Glenbrooks host nationwide debate tourney
Northbrook-Students lounge in the halls in the down time.School District 225 hosts three-day national debate/speech tournament. 206 high schools participating in 13 categories. | Joe Cyganowski~For Sun-Times Media
Updated: December 26, 2011 8:24AM
High school students from around the country spent three full days in the north suburbs critically pondering a very weighty topic.
From Friday to Monday, the Glenbrook high schools hosted the 32nd Speech and Debate Tournament, billed as one of the largest events for teenage orators from 210 high schools.
The topic to resolve?
Should the U.S. government increase its exploration and/or development of space beyond the Earth’s upper stratosphere?
Debaters and speechmakers competed at Glenbrook North and South high schools, Maple Junior High and New Trier High School in Northfield.
Glenbrook host students did not compete, but many helped organize events.
The final all-day rounds were at Deerfield Hyatt Hotel, where between debates students hunkered over laptops in hallways and atrium dining rooms, bolstering upcoming deliberations with online research.
Debate judge Mary Gregg, an instructional assistant and debate coach at Glenbrook North, said most winners presented a clear argument, heavily cited to evidense in law reviews, trade journals, newspaper articles and science publications.
“Students use these sources to explain their reasoning and critical thinking in relation to taking a position that is more valid than others,” said Gregg, of Oak Park.
Former debate coaches, students and students now on college teams served as judges.
Marcel Roman, a senior at Whitney Magnet High School in Chicago, believed think tanks compiled the most useful information.
“The majority of the research we look for is from think tank organizations, like the Heritage Foundation, because it always has an opinion about something,” he said.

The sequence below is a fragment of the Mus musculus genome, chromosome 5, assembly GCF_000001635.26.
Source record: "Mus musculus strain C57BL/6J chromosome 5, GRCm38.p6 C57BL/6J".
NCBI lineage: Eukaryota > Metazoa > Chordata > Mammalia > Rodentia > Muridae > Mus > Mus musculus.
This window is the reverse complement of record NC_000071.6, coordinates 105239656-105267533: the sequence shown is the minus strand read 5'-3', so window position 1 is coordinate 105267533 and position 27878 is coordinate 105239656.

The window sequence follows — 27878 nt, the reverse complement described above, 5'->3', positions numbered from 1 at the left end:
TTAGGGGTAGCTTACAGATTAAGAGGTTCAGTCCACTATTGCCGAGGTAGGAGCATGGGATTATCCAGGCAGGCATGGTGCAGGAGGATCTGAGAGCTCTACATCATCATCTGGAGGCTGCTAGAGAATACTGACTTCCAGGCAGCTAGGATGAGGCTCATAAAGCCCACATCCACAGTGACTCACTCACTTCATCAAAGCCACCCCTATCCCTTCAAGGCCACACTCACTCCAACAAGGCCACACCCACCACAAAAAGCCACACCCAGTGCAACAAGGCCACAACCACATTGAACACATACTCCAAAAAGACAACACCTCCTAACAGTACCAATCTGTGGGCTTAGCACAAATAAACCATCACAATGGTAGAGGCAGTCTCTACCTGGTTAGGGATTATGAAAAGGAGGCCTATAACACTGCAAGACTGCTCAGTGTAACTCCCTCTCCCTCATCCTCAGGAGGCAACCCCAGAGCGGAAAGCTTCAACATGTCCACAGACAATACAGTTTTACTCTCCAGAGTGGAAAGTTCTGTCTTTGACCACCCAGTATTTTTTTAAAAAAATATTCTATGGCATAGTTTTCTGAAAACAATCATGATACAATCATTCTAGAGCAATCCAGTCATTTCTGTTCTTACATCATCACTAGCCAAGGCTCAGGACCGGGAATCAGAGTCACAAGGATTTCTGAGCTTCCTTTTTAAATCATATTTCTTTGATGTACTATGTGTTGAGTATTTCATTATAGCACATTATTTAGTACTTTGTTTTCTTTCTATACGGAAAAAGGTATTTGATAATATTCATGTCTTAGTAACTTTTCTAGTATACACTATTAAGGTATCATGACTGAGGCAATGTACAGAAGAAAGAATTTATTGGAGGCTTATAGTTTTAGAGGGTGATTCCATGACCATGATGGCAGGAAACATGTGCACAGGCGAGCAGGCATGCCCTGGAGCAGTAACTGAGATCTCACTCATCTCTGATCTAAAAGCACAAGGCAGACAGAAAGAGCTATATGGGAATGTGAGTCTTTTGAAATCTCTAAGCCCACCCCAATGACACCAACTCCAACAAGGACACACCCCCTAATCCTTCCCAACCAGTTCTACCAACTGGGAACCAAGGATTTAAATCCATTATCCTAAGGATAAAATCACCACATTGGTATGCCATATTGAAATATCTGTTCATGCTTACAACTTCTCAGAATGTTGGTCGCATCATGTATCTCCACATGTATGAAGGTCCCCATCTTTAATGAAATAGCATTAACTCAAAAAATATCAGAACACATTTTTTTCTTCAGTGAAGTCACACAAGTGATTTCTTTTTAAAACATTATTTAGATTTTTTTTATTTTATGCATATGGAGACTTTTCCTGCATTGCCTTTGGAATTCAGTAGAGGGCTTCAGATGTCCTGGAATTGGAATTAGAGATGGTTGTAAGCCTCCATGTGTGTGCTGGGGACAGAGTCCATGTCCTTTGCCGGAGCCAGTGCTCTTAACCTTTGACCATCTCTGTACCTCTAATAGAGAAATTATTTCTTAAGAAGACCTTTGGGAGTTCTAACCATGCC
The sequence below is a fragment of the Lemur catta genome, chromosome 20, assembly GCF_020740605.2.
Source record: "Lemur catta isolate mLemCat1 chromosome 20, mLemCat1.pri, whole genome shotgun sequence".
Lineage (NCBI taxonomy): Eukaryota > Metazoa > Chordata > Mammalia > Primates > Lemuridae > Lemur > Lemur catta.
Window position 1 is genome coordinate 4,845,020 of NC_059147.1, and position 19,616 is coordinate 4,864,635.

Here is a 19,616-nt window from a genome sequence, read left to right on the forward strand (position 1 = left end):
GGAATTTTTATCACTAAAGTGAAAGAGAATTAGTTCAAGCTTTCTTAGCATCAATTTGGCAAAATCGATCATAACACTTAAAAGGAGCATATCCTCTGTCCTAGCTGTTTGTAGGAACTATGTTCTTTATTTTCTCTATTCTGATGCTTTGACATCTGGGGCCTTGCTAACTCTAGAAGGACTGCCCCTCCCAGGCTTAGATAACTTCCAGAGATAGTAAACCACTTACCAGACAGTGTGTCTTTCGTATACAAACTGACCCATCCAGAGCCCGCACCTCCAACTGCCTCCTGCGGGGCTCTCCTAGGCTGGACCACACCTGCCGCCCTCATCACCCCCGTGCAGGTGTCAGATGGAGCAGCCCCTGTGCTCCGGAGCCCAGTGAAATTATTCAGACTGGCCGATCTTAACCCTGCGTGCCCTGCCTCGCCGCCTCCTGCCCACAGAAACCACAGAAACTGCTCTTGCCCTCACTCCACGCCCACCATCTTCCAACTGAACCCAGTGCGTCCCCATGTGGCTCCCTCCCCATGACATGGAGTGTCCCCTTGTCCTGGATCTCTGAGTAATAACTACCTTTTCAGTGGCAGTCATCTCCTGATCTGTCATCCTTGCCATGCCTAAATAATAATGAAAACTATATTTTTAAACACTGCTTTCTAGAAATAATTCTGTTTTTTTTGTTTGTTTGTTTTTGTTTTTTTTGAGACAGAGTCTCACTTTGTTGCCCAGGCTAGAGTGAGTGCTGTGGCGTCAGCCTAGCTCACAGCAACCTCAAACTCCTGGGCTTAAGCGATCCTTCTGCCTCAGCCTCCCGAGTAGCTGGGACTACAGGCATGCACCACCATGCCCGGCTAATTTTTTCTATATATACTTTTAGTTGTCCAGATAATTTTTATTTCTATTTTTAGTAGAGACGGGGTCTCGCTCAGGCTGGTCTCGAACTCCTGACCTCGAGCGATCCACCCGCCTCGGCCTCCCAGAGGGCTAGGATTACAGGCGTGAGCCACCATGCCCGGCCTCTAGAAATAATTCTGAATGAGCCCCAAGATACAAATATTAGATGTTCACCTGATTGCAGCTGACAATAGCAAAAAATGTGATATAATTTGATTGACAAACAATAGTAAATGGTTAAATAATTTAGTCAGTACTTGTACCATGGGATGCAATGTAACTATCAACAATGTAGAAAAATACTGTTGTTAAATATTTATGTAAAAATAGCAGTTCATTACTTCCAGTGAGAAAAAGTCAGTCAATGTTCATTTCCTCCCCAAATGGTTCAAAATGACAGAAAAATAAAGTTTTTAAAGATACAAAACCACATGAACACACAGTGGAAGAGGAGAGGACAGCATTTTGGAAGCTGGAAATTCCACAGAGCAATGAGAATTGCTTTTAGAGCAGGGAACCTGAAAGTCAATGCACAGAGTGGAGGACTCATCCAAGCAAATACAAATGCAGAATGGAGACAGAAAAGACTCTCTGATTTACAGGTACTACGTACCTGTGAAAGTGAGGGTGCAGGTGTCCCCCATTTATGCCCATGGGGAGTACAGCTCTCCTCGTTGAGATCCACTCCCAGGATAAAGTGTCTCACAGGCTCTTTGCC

“We can find opposing ideas that refutes or supports evidence.”
Michael Greenstein, social studies instructor at Glenbrook North, and Tara Tate, an English teacher at Glenbrook South, were event organizers.
In 2008, the National Debate Coaches Association named Tate Educator of the Year.
“A lot of students who come here don’t travel nationally for debates,” said Greenstein, a 2001 Glenbrook North graduate who went on to Emory University, Atlanta.
“They choose to come here because it’s the most competitive. For us, we start planning a year ahead.”
Greenstein was a state debate champion in 2001 when the subject was privacy rights and government infringement.
Students with interests “across the board” participate in debate clubs at North and South high schools, numbering about 130.
“You’ll find students here in sports, theater, student government — the full gamut,” said Greenstein, adding good public speakers typically exhibited high-quality research, critical thinking and persuasion.
In February, then-juniors Marc Jacome and Jacob Hurwitz represented Glenbrook South Debate team at Harvard University National Round Robin invitational.
Harvard invited 14 of the top policy debate teams in the country to compete.
Hurwitz and Jacome, as well as student Samantha Varney and sophomore Ben Wolch, reached elimination rounds.
“We have to be dedicated because it can get intense. We constantly research so we can think fast on our feet. We practice a lot,” Jacome said.
He and Hurwitz also topped the field of 40 Chicago-area teams in February to win the Evanston Township High School Invitational.
“But we do get flustered at times during a debate. It happens to most of us,” said Jacome, of Glenview.
Thirteen different debates and speeches were scheduled during the Glenbrook tournament, one of which was titled the annual Lincoln-Douglas debate for varsity and junior varsity teams.
In 1858, U.S. Senate candidates Abraham Lincoln and Stephen Douglas debated in seven Illinois congressional districts over the issue of slavery.
Sabina Manzini, a sophomore at Meadows High School in Las Vegas, sat on the floor outside a conference room earnestly peering into a laptop.
“The Lincoln-Douglas debate this year is on whether individuals have a moral obligation to assist others. It’s a big deal to win this,” Manzini said.